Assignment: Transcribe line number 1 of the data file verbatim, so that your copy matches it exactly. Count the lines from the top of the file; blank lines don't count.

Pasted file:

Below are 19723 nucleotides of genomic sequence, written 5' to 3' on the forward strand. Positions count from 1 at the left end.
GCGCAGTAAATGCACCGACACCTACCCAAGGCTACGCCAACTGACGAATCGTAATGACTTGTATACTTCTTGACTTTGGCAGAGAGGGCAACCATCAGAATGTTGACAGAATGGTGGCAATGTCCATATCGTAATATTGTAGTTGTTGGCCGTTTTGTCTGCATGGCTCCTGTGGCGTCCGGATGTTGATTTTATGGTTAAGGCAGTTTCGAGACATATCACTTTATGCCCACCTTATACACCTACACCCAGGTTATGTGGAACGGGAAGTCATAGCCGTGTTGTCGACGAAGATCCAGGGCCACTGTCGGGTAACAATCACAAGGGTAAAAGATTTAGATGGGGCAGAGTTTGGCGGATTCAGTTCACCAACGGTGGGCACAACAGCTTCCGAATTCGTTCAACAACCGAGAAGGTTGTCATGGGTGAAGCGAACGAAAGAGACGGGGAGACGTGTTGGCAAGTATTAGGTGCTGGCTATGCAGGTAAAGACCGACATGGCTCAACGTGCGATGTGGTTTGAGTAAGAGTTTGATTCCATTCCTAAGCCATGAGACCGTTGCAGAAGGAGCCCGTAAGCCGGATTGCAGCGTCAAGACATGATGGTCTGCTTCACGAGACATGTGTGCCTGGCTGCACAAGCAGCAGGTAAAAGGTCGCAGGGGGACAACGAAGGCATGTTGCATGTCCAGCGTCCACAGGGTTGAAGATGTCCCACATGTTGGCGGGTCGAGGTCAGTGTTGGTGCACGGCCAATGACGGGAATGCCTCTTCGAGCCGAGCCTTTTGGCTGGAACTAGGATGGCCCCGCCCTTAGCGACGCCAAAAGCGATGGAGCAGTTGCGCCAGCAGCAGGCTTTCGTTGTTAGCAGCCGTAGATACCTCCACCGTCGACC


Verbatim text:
Below are 19723 nucleotides of genomic sequence, written 5' to 3' on the forward strand. Positions count from 1 at the left end.